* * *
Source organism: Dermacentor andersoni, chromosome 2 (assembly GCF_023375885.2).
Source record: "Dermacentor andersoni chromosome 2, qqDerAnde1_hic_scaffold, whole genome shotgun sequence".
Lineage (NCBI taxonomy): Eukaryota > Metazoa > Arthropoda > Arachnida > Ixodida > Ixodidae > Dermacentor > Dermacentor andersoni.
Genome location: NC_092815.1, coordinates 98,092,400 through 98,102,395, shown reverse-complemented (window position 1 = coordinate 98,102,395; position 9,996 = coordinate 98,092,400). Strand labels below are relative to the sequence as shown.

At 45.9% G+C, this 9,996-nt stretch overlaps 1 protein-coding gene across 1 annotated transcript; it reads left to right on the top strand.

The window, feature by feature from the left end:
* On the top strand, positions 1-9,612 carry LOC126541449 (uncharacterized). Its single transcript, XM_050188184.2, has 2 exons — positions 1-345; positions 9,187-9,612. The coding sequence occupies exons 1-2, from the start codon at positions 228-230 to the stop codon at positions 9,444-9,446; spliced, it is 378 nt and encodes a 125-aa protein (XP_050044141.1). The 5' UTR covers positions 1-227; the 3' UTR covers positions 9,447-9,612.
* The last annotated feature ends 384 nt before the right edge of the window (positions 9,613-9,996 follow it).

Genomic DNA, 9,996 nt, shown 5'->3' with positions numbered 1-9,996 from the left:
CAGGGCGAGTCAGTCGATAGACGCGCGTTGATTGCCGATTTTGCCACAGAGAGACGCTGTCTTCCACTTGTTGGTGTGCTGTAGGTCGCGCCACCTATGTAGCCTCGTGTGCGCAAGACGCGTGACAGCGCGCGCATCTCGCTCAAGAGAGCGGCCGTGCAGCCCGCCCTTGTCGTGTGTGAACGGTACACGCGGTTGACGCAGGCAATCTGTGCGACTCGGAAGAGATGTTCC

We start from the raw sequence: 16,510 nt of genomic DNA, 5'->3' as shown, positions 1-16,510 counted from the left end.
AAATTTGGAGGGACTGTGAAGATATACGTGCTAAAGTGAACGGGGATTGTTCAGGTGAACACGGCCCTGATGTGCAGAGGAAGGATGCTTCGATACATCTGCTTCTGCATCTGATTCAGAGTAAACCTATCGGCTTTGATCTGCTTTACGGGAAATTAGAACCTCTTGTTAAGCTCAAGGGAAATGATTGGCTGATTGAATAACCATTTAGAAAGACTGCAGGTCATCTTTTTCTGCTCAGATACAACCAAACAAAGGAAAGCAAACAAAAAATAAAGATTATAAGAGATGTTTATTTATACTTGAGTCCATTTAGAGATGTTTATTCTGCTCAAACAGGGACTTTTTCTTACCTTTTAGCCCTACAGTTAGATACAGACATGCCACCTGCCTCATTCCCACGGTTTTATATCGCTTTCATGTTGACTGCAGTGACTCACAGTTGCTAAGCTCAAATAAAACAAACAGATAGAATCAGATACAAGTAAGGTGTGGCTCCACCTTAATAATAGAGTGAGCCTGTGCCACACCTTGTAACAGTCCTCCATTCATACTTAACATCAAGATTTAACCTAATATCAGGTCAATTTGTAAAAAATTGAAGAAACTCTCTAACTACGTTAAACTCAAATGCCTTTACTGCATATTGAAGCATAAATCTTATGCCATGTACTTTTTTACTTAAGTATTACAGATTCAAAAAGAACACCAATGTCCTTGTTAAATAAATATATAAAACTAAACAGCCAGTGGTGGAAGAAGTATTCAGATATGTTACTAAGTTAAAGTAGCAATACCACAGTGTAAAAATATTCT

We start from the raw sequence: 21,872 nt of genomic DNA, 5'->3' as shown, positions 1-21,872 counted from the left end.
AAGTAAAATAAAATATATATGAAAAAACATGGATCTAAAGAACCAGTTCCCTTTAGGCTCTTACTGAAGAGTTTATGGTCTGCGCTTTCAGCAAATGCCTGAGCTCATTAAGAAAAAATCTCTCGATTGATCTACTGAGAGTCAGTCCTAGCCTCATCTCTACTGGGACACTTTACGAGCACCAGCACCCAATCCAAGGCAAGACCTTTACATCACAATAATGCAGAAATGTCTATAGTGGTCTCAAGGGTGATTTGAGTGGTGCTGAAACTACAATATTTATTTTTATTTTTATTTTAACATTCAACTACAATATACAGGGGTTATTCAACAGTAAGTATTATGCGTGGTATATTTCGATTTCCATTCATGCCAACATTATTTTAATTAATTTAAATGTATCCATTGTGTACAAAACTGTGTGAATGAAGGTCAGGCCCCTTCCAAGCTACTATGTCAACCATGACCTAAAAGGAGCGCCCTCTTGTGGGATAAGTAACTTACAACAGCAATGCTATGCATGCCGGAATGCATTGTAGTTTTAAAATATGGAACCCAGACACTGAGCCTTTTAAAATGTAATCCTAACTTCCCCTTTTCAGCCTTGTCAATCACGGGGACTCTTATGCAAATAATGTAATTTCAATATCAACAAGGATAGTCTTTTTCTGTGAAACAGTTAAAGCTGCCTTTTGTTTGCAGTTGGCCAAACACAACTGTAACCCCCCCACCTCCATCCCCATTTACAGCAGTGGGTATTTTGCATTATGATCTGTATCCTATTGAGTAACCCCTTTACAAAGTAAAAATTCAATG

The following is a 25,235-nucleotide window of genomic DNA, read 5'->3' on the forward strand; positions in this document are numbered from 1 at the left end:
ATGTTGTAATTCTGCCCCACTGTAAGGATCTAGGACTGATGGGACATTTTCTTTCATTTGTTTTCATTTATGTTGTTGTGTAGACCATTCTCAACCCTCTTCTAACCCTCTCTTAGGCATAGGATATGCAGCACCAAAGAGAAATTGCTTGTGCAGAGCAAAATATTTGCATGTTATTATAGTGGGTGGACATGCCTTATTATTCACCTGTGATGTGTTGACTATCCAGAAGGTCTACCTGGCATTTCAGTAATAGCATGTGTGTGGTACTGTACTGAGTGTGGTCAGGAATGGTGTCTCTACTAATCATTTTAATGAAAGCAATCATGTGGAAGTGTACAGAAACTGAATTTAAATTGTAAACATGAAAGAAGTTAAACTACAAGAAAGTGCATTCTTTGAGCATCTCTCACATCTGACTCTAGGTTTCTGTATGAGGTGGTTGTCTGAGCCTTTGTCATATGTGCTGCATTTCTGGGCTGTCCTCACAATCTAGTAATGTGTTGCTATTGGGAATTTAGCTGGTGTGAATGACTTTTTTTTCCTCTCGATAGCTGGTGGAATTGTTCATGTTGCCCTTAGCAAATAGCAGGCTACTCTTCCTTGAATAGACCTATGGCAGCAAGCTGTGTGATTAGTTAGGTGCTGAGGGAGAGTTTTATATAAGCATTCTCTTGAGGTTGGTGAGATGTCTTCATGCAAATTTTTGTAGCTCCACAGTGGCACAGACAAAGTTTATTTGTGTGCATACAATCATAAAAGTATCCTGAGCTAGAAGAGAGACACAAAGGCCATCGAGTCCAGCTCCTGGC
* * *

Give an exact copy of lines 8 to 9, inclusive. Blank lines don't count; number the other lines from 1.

* The last annotated feature ends 384 nt before the right edge of the window (positions 9,613-9,996 follow it).

Genomic DNA, 9,996 nt, shown 5'->3' with positions numbered 1-9,996 from the left: